Making Sense of the Google/Widevine Deal

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In the annals of the streaming media and online video industries, there are a number of companies that have been around for at least a decade: Apple, Microsoft, and Real are just a few that have remained undaunted by the ups-and-downs of technology and fiscal landscapes. Others, like Adobe, have entered the market through acquisition, as it did when it acquired Macromedia in 2005.

This weekend, Widevine, another company that's been in the industry since the late 1990s, announced that it has been acquired by Google, a company that itself has been around since 1998, but has only in the past few years entered the online video market.

Widevine, which was one of the founding members of the Internet Streaming Media Alliance (ISMA), has morphed itself from its roots in IPTV controlled access to a more strategic role, straddling the worlds of digital rights management (DRM) and delivery optimization.

Terms of the deal were not announced, but the company has raised $50 million in venture financing since 2002, with its most recent round-earlier this year-of $15 million from Liberty Global, Samsung, and EchoStar. EchoStar and Samsung joined Liberty Global and previous funders, including Cisco, Telus, Rovi, JP Morgan and VantagePoint Ventures.

To get a sense of where Widevine started, and where the most recent growth has been, consider these facts, current as of earlier this year: While the company's pay TV target market has seen its controlled access technology deployed at hundreds of operators and approximately 5 million deployed clients, its internet video optimization and DRM solutions cover almost 50 million deployed clients.

Widevine has had several major wins over the past year, including recent announcements with Blockbuster, Panasonic, and Netflix. The latter is a client that has been making significant waves in the mainstream media, and may be a potential competitor to Google, although it's more likely that Google and Netflix will continue to partner as they have on the nascent Google TV application front.

Several theories have been proposed as to why Google purchased Widevine, ranging from the ability for Google to ingratiate itself with the studios and pay TV operators to the need to control the DRM for Netflix.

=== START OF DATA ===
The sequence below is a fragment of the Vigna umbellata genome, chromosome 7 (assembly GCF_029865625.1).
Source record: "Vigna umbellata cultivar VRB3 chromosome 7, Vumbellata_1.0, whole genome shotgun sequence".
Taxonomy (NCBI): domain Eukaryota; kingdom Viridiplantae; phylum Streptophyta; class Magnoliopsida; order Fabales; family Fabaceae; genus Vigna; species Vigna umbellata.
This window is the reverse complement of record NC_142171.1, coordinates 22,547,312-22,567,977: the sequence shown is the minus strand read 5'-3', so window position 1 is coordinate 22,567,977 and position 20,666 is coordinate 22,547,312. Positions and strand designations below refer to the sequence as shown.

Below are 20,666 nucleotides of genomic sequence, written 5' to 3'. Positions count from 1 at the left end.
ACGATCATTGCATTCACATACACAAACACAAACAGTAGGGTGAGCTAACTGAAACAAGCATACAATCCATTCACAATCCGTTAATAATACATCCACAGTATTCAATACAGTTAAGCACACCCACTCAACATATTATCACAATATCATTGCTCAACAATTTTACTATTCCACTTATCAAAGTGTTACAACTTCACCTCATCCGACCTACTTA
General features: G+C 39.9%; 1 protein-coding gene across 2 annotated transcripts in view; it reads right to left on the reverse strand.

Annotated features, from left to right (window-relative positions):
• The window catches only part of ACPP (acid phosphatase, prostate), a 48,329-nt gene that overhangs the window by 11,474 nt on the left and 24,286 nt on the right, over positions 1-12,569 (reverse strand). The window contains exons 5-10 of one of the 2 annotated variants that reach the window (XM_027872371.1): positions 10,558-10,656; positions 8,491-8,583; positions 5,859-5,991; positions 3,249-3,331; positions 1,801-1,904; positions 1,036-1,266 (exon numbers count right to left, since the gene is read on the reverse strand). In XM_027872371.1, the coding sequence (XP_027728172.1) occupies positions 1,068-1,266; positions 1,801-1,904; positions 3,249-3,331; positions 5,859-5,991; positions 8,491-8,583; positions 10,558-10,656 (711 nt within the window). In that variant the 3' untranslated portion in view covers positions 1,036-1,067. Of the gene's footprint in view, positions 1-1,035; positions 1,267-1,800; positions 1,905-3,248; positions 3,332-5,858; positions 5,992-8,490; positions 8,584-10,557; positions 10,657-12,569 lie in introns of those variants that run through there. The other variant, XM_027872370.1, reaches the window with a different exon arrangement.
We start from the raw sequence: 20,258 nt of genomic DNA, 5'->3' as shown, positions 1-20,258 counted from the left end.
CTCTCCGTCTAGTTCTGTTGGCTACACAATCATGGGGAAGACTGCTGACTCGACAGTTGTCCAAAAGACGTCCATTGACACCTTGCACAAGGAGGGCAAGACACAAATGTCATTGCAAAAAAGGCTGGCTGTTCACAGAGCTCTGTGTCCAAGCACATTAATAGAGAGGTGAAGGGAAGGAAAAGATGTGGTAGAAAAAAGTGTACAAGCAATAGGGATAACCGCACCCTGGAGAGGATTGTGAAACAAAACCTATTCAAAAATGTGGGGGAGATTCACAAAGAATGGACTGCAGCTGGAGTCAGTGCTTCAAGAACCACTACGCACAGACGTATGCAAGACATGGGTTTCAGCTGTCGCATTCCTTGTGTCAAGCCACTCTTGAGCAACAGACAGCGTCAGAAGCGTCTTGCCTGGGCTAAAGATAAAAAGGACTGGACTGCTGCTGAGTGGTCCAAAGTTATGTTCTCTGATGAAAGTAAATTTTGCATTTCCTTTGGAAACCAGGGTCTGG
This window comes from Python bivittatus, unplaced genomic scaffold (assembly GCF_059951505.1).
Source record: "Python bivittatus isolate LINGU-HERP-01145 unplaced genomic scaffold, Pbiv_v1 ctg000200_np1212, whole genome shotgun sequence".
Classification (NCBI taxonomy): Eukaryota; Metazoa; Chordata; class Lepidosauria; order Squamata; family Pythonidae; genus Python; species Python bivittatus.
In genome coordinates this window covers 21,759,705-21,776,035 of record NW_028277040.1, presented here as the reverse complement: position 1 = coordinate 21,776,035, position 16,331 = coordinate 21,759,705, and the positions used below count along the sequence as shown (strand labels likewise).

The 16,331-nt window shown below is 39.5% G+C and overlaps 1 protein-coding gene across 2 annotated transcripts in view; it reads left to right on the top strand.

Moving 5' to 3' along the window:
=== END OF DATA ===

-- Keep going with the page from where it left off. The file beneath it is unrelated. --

I think it's as much a Google TV play as anything else, though, based on a conversation I had back in March with a few of Widevine's executives.

In that conversation, which we published in April, Amanda Burrows, Widevine's product marketing manager, talked about the inclusion of Widevine in the Digital Entertainment Content Ecosystem (DECE) lineup.

"DECE chose five DRMs as approved for delivery," said Burrows, noting that Widevine is one of the five. "The benefit of DECE-approved DRM delivery for CE devices is that you can get a single code from the digital video rental company for a variety of devices. While the code is initially for a particular device, if you purchase a new Blu-ray player-which will have a different device ID-you can still use the code to watch the program, as long as you are within the limit of devices that rental company allows. Even if you reach the limit, deauthorizing of one device allows authorization of another."

As mentioned in that article, video optimization is, perhaps, the key differentiator between Widevine and other DRM providers.

"Your question about whether we are a DRM company expanding into other parts of the supply chain is valid," said Burrows, responding to a query about overlap between DRM and delivery. "We decided that we wanted to expand on a trend of consumers wanting to watch TV on PCs (such as Hulu)."

"We knew we could secure it, and our customers wanted to deliver content across the internet (best-effort) alongside what they'd done in the MSO," she continued, "but the MSOs didn't want to go to the PC, because of fear of what happened with the music industry (everything being given away for free). So Widevine saw this optimization service as a growth opportunity to move beyond just DRM."

As of this week, the company moves well beyond DRM, into the world of controlled access for any number of over-the-top and mobile devices that are-or soon will be-a part of the Android ecosystem.

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